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ii List of Tables Table 1 Victim Offender Relati onship vs. Defendants Sentence (N = 1003) ....... 2 9 Table 2 Variables Used in Analyses ................................ ................................ ....... 3 5 Table 3 Logistic Regression: The Effects of Victim Offender Familial Relationships on Capital Sentencing Outcomes in North Carolina, 1979 2002 ................................ ................................ ................................ .. 3 9 Table 4 Logistic Regres sion: The Effects of Victim Offender Familial Relationships on Capital Sentencing Outcomes in North Carolina after McKoy Decision ................................ ................................ ................. 4 3 Table 5 Logistic Regression: The Effects of Gender within Victim Offender Familial Relationships on Capital Sentencing Outcomes in North Carolina, 1979 2002 ................................ ................................ ................... 4 7 Table 6 Logistic Regression: The Effects of Gender within Victim Offender Familial Relationships on Capital Sentencing Outcomes in North Carolina after McKoy Decision ................................ ................................ .. 5 1

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iii The Impact of Victim Offender Famil ial Relationships on Capital Sentencing Outcomes Katharine D. Evans ABSTRACT This study is an investigation of whether familial relationships among offenders and their victims affect capital sentencing. Using a sample of capital cases from North Carolina restricted to familial homicides, logistic regression models are used while controlling for legal and extra legal factors that influence decision outcomes. Such models of capital sentencing are developed to (1) determine whether familial victim cases have unique correlates; and (2) whether there are variations in the effects of these correlates across gender. Contradictory to these hypotheses, results suggest that acquaintance and stranger relationships are less likely to receive a capital outcome when co mpared to familial relationships. Therefore, in North Carolina it appears that familial relationships receive capital outcomes more frequently th a n other types of victim offender relationships. Additionally, gender of both victim and offender, do not exh ibit a statistically significant effect in North Carolina at the penalty processing phase of capital trials.

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1 Chapter One Literature Review Historical Impacts of Capital Punishment Sentencing Controversy over the application of the death penalty w ithin the United States has been ongoing for decades with matters pertaining to its constitutionality. In Furm an v. Georgia (1972) a 5 4 Supreme Court ruling found that the death penalty, as practiced in the U.S., was unconstitutional based upon its arbi trariness and capriciousness and was in violation of the Eighth and Fourteenth Amendments. 1 In essence, the Court agreed that the imposition of death on a small minority of cases was standardless and lacked guidelines necessary to prevent its administrati on in a discriminatory manner. For the first time in history, each of the five majority justices wrote separate concurring opinions. Justices Brennan and Marshall concluded that the death penalty as imposed would violate the Constitution under any circum stance. However, the remaining majority, Justices Douglas, Stewart, and White, suggested it was not the death penalty itself that was deemed unconstitutional; rather the death sentencing system in its entirety was unconstitutional. Such a conclusion was rendered due to the infrequency with which juries actually imposed the death penalty, and the lack of any legitimate explanation of why some persons among those convicted of atrocious crimes received life sentences, 1 Violation of the Eight Amendment on the grounds of cruel and unusual punishment and the violation of the Fourteenth Amendment on the grounds of discriminatory conduct prohibited by the equal protection clause (Baldus, Woodworth & Pulaski, 1990).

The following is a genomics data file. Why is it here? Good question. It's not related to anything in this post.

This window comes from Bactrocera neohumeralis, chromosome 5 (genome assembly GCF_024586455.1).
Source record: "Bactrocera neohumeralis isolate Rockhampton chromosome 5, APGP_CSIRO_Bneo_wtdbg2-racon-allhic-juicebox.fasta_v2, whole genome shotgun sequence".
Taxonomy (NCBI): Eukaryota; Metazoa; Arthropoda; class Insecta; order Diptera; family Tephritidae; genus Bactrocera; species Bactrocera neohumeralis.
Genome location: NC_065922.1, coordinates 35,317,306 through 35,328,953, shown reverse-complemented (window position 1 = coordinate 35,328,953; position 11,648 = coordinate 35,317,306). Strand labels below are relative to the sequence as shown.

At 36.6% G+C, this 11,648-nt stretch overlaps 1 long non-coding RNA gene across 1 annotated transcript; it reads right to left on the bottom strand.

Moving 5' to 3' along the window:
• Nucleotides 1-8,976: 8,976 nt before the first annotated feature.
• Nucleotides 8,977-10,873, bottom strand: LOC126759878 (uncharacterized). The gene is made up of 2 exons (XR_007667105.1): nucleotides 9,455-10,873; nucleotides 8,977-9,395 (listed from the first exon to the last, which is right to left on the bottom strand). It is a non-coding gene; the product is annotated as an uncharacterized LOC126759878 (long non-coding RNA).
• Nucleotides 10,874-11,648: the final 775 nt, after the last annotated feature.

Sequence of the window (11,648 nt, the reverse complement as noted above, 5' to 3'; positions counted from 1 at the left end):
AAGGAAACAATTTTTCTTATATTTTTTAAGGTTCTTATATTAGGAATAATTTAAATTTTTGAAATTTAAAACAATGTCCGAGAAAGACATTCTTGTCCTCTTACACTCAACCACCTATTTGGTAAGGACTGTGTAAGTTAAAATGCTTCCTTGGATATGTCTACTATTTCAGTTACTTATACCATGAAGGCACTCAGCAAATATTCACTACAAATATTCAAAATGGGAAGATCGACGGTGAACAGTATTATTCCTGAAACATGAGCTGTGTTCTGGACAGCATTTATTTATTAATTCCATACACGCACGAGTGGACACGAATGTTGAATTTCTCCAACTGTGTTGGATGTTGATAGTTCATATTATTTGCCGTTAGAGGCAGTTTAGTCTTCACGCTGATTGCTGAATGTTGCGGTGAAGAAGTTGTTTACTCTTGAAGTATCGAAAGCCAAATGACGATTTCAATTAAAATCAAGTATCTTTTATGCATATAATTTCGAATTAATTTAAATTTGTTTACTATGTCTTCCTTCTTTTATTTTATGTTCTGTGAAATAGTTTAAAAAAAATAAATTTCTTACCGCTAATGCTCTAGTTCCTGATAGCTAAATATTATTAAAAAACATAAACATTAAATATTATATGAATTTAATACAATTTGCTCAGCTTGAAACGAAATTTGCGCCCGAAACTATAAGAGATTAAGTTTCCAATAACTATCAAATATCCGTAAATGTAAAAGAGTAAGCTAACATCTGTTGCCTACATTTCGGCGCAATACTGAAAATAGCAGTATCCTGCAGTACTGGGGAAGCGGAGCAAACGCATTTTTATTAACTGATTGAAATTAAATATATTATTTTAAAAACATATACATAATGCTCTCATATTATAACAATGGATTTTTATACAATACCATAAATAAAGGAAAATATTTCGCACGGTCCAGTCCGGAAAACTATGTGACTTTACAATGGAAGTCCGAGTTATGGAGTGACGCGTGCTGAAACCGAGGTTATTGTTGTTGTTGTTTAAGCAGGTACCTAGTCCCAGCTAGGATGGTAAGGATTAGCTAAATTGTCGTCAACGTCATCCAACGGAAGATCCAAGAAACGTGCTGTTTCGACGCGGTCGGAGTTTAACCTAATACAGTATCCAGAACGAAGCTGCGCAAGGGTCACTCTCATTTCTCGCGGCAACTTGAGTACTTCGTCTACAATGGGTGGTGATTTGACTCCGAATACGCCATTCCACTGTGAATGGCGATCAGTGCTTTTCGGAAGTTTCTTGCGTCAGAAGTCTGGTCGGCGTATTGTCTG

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2 while others convicted of factually sim ilar cases were sentenced to death (Baldus Woodworth & Pulaski, 1990 p. 13). As a result a moratorium was enacted, halting all executions and invalidating over six hundred death sentences (Greenberg, 1982). Many states wishing to retain the d eath penalty conformed to the recommendations suggested in the majority opinions, and quickly revised their statutes to address the issues exposed in the Furman decision. The Supreme Court approved four years later in the Gregg decision, 2 a general model incorporating constitutional improvements to the death sentencing system. A bifurcated trial system now required two distinct phases in all capital murder trials, first a trial phase to determine guilt, and second if guilt was found, a penalty phase to de termine the appropriate sentence. By allowing flexibility in the prosecuting of these cases, the law attempted to both standardize and individualize each case. Individualization was now made possible by the admittance of aggravating and mitigating circu mstances during the penalty phase. Aggravating circumstances, those factors that support the finding of a death sentence, are weighed against mitigating circumstances, those factors that attempt to explain the defendants background and circumstances that may warrant a life sentence as opposed to a death sentence. Prior to McKo y v. North Carolina (1990), the Supreme Court ruled that, with regards to mitigating circumstances, juror unanimity was required before a jury could weigh it against any aggravating circumstance accepted. Therefore, all members of 2 Five court cases were heard by the Supreme Court on March 31, 1976 ( Gregg v. Georgia Proffitt v. Florida Jurek v. Texas Woodson v. North Carolina and Roberts v. Louisiana ) On July 2, 1976 the Supreme Court returned a verdict, commonly referred to as the Gregg Decision. Gregg is comprised of only the three cases in which the Supreme Court ruled in favor by a 7 2 vote ( Gregg v. Georgia Proffitt v. Florida and Jurek v. Texas ). Woodson v. North Carolina and Roberts v. Louisiana were struck down by a 5 4 ruling on the grounds that the death penalty cannot be mandatory following a first degree murder conviction ( Woodson ) or for certain categories of victims ( Roberts ).